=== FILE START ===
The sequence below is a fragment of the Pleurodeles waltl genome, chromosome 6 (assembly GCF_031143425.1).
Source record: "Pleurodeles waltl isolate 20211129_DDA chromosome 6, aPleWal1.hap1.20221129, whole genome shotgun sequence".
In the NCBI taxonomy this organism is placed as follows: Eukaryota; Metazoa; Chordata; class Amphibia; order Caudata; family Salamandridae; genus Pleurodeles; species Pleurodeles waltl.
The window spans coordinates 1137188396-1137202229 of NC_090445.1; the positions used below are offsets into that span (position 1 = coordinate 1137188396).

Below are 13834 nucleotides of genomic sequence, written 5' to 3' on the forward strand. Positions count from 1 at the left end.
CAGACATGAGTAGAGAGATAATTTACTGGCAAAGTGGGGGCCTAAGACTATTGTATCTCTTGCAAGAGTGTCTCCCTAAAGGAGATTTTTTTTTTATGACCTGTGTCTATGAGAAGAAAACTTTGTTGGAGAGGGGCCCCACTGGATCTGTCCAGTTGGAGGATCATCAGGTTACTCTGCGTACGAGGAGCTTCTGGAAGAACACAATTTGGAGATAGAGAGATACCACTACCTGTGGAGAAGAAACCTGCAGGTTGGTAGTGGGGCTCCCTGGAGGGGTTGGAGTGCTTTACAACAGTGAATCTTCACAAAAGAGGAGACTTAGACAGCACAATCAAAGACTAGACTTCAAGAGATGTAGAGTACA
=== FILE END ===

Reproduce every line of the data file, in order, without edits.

The sequence below is a fragment of the Pleurodeles waltl genome, chromosome 6 (assembly GCF_031143425.1).
Source record: "Pleurodeles waltl isolate 20211129_DDA chromosome 6, aPleWal1.hap1.20221129, whole genome shotgun sequence".
In the NCBI taxonomy this organism is placed as follows: Eukaryota; Metazoa; Chordata; class Amphibia; order Caudata; family Salamandridae; genus Pleurodeles; species Pleurodeles waltl.
The window spans coordinates 1137188396-1137202229 of NC_090445.1; the positions used below are offsets into that span (position 1 = coordinate 1137188396).

Below are 13834 nucleotides of genomic sequence, written 5' to 3' on the forward strand. Positions count from 1 at the left end.
CAGACATGAGTAGAGAGATAATTTACTGGCAAAGTGGGGGCCTAAGACTATTGTATCTCTTGCAAGAGTGTCTCCCTAAAGGAGATTTTTTTTTTATGACCTGTGTCTATGAGAAGAAAACTTTGTTGGAGAGGGGCCCCACTGGATCTGTCCAGTTGGAGGATCATCAGGTTACTCTGCGTACGAGGAGCTTCTGGAAGAACACAATTTGGAGATAGAGAGATACCACTACCTGTGGAGAAGAAACCTGCAGGTTGGTAGTGGGGCTCCCTGGAGGGGTTGGAGTGCTTTACAACAGTGAATCTTCACAAAAGAGGAGACTTAGACAGCACAATCAAAGACTAGACTTCAAGAGATGTAGAGTACA